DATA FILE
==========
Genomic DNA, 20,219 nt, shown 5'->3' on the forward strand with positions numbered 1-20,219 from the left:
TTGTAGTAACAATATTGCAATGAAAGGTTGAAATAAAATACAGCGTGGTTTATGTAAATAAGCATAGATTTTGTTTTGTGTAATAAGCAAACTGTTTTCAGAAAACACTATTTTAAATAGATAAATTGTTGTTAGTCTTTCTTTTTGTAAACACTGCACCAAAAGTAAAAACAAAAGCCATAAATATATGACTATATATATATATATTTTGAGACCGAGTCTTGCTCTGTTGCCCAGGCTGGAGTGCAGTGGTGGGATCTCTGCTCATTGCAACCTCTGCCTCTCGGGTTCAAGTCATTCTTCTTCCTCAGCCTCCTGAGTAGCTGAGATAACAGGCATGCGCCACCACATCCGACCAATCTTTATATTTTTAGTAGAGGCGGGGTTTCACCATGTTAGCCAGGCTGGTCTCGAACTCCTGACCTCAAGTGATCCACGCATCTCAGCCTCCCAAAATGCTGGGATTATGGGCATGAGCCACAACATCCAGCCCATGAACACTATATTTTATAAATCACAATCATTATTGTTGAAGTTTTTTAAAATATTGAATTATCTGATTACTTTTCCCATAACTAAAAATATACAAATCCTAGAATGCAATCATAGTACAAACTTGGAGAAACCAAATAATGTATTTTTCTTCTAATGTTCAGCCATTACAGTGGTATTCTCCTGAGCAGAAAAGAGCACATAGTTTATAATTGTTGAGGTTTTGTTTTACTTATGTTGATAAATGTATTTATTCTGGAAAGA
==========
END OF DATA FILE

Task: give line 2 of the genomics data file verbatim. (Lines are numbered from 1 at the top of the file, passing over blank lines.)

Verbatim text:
TTGTAGTAACAATATTGCAATGAAAGGTTGAAATAAAATACAGCGTGGTTTATGTAAATAAGCATAGATTTTGTTTTGTGTAATAAGCAAACTGTTTTCAGAAAACACTATTTTAAATAGATAAATTGTTGTTAGTCTTTCTTTTTGTAAACACTGCACCAAAAGTAAAAACAAAAGCCATAAATATATGACTATATATATATATATTTTGAGACCGAGTCTTGCTCTGTTGCCCAGGCTGGAGTGCAGTGGTGGGATCTCTGCTCATTGCAACCTCTGCCTCTCGGGTTCAAGTCATTCTTCTTCCTCAGCCTCCTGAGTAGCTGAGATAACAGGCATGCGCCACCACATCCGACCAATCTTTATATTTTTAGTAGAGGCGGGGTTTCACCATGTTAGCCAGGCTGGTCTCGAACTCCTGACCTCAAGTGATCCACGCATCTCAGCCTCCCAAAATGCTGGGATTATGGGCATGAGCCACAACATCCAGCCCATGAACACTATATTTTATAAATCACAATCATTATTGTTGAAGTTTTTTAAAATATTGAATTATCTGATTACTTTTCCCATAACTAAAAATATACAAATCCTAGAATGCAATCATAGTACAAACTTGGAGAAACCAAATAATGTATTTTTCTTCTAATGTTCAGCCATTACAGTGGTATTCTCCTGAGCAGAAAAGAGCACATAGTTTATAATTGTTGAGGTTTTGTTTTACTTATGTTGATAAATGTATTTATTCTGGAAAGA